The curse, therefore, against Ham and [the negro] race was not sent out on the account of that one sin only. But as the deed was heinous, and withal was in unison with his whole life, character and constitutional make, prior to that deed, the curse, which had slumbered long, was let loose upon him and his posterity, as a general thing, placing them under the ban of slavery, on account of his and their foreseen characters. [...]

The appointment of this race of men to servitude and slavery was a judicial act of God, or, in other words, was a divine judgment.

 “Embarrassing” stories you’d never learn from Gary Bauer.

  • f_galton

    Bauer is correct, Jim Crow laws were government mandated segregation, while the purpose of the Arizona law was protecting freedom to associate and the free exercise of religion.

    • NoCrossNoCrescent

      Jim Crow laws were also for freedom of association (for those who didn’t want to “associate with those dirty n***s”) and to protect their religious freedom as their faith told them the races should be kept separate. Of course you’d know all this if you read the post before commenting.

      • f_galton

        Jim Crow laws made it illegal to associate with blacks, the Arizona law does not make it illegal to associate with anyone.

        • NoCrossNoCrescent

          Wrong. Jim Crow laws gave private businesses permission to keep blacks out. Just as the Arizona law was going to give them permission to keep gays out.

          • f_galton

            Jim Crow in Georgia:
            “All persons licensed to conduct a restaurant, shall serve either white people exclusively or colored people exclusively and shall not sell to the two races within the same room or serve the two races anywhere under the same license.”
            “It shall be unlawful for any amateur white baseball team to play baseball on any vacant lot or baseball diamond within two blocks of a playground devoted to the Negro race, and it shall be unlawful for any amateur colored baseball team to play baseball in any vacant lot or baseball diamond within two blocks of any playground devoted to the white race.”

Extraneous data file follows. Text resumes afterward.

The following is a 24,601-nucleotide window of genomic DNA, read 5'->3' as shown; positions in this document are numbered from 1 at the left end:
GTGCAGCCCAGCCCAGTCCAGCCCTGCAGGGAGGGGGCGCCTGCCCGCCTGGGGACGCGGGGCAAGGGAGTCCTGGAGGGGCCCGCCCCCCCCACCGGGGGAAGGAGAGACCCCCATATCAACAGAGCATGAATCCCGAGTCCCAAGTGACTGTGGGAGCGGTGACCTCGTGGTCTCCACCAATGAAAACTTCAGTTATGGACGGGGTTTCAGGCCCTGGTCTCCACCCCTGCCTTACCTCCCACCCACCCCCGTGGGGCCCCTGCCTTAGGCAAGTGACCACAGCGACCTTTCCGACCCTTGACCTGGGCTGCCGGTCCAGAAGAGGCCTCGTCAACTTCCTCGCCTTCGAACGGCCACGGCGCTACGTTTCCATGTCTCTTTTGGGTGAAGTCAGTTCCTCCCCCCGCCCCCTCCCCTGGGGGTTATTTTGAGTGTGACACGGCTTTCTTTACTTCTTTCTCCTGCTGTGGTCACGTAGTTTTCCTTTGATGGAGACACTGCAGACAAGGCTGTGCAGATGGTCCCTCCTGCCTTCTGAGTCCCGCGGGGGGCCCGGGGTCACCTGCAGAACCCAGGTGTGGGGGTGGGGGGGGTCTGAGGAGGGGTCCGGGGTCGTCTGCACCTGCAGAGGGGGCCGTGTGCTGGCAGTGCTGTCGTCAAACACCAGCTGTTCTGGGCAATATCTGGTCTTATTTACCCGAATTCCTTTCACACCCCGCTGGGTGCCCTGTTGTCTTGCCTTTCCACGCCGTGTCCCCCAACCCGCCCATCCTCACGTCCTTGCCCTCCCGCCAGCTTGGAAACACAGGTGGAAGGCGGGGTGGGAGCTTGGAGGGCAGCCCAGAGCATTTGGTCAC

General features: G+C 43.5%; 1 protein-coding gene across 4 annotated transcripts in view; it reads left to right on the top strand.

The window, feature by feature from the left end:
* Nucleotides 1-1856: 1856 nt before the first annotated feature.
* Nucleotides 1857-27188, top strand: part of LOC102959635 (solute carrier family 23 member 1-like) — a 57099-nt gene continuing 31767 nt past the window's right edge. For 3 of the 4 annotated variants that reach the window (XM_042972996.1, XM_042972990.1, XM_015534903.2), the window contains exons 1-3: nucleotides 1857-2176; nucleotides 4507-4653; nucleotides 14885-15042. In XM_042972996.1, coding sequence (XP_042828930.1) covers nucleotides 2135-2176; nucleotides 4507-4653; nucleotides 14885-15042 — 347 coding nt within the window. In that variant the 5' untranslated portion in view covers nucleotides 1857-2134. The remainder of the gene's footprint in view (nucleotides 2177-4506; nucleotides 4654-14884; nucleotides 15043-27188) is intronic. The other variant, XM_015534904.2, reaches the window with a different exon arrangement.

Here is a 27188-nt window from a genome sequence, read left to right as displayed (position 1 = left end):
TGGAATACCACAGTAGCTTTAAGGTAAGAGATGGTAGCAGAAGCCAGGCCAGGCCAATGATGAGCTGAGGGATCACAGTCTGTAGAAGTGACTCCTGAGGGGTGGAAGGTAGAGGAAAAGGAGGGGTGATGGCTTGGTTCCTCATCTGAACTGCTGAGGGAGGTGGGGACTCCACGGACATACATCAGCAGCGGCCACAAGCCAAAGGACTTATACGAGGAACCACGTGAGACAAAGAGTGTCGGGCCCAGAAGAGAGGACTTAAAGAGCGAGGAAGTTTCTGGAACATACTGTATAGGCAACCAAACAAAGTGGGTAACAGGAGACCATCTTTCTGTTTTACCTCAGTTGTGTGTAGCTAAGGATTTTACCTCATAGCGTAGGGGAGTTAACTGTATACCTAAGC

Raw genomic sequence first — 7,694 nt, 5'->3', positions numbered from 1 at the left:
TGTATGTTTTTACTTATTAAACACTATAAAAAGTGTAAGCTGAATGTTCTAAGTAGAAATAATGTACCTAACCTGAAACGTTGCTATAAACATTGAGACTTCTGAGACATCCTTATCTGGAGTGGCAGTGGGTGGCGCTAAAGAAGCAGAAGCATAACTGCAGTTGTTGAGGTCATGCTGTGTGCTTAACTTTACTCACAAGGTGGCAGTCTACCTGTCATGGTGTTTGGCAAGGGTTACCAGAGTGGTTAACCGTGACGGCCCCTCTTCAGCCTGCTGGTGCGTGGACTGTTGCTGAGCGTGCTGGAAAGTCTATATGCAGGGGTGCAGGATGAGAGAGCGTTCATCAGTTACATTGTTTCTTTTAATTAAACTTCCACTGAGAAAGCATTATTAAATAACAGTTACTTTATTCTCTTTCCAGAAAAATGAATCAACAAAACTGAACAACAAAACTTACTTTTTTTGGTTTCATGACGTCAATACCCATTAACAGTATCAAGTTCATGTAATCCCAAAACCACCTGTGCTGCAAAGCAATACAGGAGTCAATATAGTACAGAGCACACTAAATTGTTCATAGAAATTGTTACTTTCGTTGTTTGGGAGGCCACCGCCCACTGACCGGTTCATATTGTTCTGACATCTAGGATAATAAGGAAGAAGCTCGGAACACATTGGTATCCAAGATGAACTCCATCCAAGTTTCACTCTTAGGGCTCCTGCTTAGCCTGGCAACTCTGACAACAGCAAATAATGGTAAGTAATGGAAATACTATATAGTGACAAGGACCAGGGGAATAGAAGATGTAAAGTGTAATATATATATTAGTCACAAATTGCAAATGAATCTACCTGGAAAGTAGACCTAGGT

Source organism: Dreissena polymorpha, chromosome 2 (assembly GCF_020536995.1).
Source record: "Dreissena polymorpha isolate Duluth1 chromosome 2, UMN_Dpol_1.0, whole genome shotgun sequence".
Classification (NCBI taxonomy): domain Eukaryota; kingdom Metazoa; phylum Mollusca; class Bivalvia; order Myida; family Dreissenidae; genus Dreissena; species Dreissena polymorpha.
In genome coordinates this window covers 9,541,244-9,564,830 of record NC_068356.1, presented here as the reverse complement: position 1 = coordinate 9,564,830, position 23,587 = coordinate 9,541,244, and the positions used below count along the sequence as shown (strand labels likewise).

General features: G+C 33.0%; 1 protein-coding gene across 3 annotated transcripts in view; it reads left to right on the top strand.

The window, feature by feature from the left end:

Jim Crow in Kentucky:

            1890: Railroads
            All railway companies were required to provide separate but equal accommodations for white and colored passengers. Penalty to do so resulted in the passengers or conductors receiving a fine of $25 or imprisonment for 20 days. Any officers and directors of railway companies that fail to follow this law were found guilty of a misdemeanor and could be fined between $100 and $500. This law excluded streetcars.

            1902: Streetcars
            All streetcars must provide separate but equal accommodations to a passenger of any race. The failure to do so ended with such penalties as passengers or conductors could receive a fine of $25 or imprisonment up to 30 days. Any railway company that refused to follow could receive a fine of $100 or imprisonment between two and six months.

            1908: Public Accommodation
            It was unlawful for whites and blacks to purchase and consume alcohol on the same location. Penalty for this act was a misdemeanor punishable by a fine from $50 to $500 or an imprisonment in the parish prison or jail up to two years.

            http://en.wikipedia.org/wiki/List_of_Jim_Crow_law_examples_by_State

          • NoCrossNoCrescent

            Rand Paul’s criticism of the Civil Rights Act: It is not the business of federal government to tell private businesses who they may or may not serve.

          • f_galton

            I happen to agree with that, which has nothing to do with the fact that Jim Crow laws was the government requiring non-association.

          • NoCrossNoCrescent

            And I just happen to think you are not just a homophobe, but a racist too.

          • f_galton

            Three comments before resorting to Ad hominem, congratulations.

          • NoCrossNoCrescent

            So you are OK with restaurants, supermarkets etc being able to keep blacks out-but how dare I call you a racist! You have a problem with reality, just like Gary Bauer.

          • f_galton

            It’s not racist to oppose government meddling in private affairs.

          • NoCrossNoCrescent

            Except that who is kept out of a public place (like restaurant) and why, is a very public affair.

          • f_galton